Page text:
Always looking to save taxes, California investors have sparked a boom in mutual funds holding tax-free bonds issued in this state.
But these so-called California double tax-free funds may not necessarily be the best choice for you. And they are not all the same.
Double tax-free funds have become one of the nation’s fastest growing fund groups in recent years. Assets in the funds have ballooned to $14.76 billion as of June 30, compared to only $3.2 billion in January, 1985, according to Lipper Analytical Services of Summit, N.J.
Some 51 California tax-free funds now exist, nearly triple the 19 of 3 1/2 years ago. (That number excludes California tax-exempt money market funds, the tax-free version of popular money market funds.)
These funds are appealing for a simple reason: Their interest income is free from both federal and state income tax as long as you are a California resident.
Their yields are somewhat lower than on funds with tax-free bonds from throughout the nation, which are only exempt from federal tax. But if you are in a high tax bracket in a high tax state such as California, the after-tax yield on double tax-free funds can be superior to that from single tax-free funds.
Double tax-free funds also can be superior to Treasury securities, certificates of deposit or other taxable investments if you are in a high bracket. For example, many California funds with longer maturities are now yielding more than 7%. Because of the tax savings, that’s equivalent to a taxable yield of 10.5% if you’re in the 28% federal tax bracket and 8% state tax bracket, and 11.5% if you’re in the top 33% federal bracket and 9.3% state bracket.
And California funds are considered relatively safe, because they typically hold a diversified portfolio of bonds so that defaults in any one issue won’t significantly hurt the overall yield. That is safer than buying individual issues on your own.
But the funds are not for everybody. If you are in the 15% tax bracket--as most people are--these funds are not a good choice. You can earn more in a taxable investment.
And although the funds might seem similar at first glance, in reality there is a wide variation between their maturities, costs, risks and returns.
Some fund families, such as Vanguard, T. Rowe Price, Dreyfus, Benham, Scudder and Fidelity, offer California double tax-free funds that have no “loads,” or sales commissions. Paying such loads, which on other funds run more than 4%, will significantly erode your net return if you don’t hold the fund very long.
And while yields seem similar between funds, total returns--yield plus fluctuation in bond values--vary considerably, particularly on funds with longer maturities. That’s because longer-term bonds fluctuate more in value, falling when interest rates rise and gaining when interest rates fall.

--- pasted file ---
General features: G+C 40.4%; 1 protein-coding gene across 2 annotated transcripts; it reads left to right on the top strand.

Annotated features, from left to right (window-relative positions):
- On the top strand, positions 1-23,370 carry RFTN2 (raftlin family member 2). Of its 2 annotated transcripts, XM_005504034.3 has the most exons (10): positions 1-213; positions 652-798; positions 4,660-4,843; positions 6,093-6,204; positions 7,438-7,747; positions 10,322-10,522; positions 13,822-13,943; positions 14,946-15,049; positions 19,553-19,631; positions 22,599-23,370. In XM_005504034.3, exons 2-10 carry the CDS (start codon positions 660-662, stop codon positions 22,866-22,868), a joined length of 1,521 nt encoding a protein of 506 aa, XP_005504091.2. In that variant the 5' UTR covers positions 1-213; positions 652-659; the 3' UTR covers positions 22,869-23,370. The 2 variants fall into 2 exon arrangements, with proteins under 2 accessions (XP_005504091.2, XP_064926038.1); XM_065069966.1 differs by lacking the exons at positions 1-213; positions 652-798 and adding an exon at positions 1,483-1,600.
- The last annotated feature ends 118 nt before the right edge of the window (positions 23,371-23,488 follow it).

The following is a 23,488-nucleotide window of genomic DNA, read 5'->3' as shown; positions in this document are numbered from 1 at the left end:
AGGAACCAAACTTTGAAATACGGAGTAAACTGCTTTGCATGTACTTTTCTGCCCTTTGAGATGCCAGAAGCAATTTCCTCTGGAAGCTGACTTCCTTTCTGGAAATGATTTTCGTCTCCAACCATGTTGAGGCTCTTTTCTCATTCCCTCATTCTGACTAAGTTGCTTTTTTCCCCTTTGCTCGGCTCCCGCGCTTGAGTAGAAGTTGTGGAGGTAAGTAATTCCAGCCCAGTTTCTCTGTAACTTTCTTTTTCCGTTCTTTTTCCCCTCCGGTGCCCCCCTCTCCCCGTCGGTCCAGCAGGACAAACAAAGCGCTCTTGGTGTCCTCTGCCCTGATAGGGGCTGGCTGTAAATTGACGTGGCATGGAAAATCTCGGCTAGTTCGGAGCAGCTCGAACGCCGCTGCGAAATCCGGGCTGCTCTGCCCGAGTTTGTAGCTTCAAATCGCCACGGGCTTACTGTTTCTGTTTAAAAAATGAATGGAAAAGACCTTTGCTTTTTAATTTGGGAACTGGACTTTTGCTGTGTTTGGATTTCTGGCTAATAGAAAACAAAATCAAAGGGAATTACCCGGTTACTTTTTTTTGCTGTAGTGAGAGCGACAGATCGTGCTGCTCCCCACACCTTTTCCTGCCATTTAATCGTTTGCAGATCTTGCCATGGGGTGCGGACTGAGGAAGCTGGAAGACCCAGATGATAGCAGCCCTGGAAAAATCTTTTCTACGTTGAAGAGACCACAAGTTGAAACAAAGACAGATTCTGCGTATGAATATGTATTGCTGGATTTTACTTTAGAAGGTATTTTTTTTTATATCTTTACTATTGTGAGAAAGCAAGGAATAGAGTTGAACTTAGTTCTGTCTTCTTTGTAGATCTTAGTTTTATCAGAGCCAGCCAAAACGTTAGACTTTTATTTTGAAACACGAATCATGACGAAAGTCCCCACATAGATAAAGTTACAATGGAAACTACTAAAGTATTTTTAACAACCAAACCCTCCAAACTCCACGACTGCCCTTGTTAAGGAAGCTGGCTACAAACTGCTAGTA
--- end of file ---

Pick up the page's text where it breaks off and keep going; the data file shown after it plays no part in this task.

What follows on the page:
Accordingly, the top performing California tax-free fund for the 12 months ended May 31 was Alliance Tax-Free Income California, with a total return of 10.55%. By contrast, the largest state tax-free fund, Franklin California Tax-Free Income, returned only 6.35% in that same period.
Some funds offer somewhat higher yields in exchange for a higher risk of defaults. On the other hand, some funds, such as Vanguard California Tax-Free Insured, offer greater safety by buying bonds that are privately insured from losses due to default. However, insured funds yield as much as a third to a half percentage point less than uninsured funds.
Ralph G. Norton, editor of Muni Bond Fund Report, a Huntington Beach newsletter, says such insurance is really not necessary if you stick to funds that are managed by reputable fund companies.
“You already have diversification and portfolio management,” he says, so you don’t need to sacrifice that half percentage point in yield to get insurance. The insurance, he adds, still doesn’t protect you from price volatility.
To pick the right fund for you, determine how much volatility and risk you are willing to take.
If you think interest rates are headed lower and are willing to take some volatility in the price of your fund shares, then a longer-term fund may be better.
On the other hand, if you think rates are headed higher, or you aren’t sure and don’t want to take any chance, then stick to shorter-term funds.
The shortest of all are so-called tax-free money market funds. Like taxable money market funds, their share values never fluctuate, always staying at $1.
William E. Donoghue, publisher of Donoghue’s Moneyletter and a leading expert on money market funds, recommends Franklin California Tax-Exempt Money Fund, with a seven-day average yield of 5.1%, historically among the top-performing tax-free money funds nationwide.
However, if you want to switch money from your tax-free money fund into bond or stock funds within the same fund family, Franklin may not appeal to you because it charges loads on its bond funds.
An alternative, Donoghue suggests, would be Vanguard California Tax-Free Money Market Fund, a no-load fund with a seven-day average yield of 5.4%.
Vanguard has one of the most diversified lines of stock and bond funds, and its annual expenses are considered the lowest among major fund groups.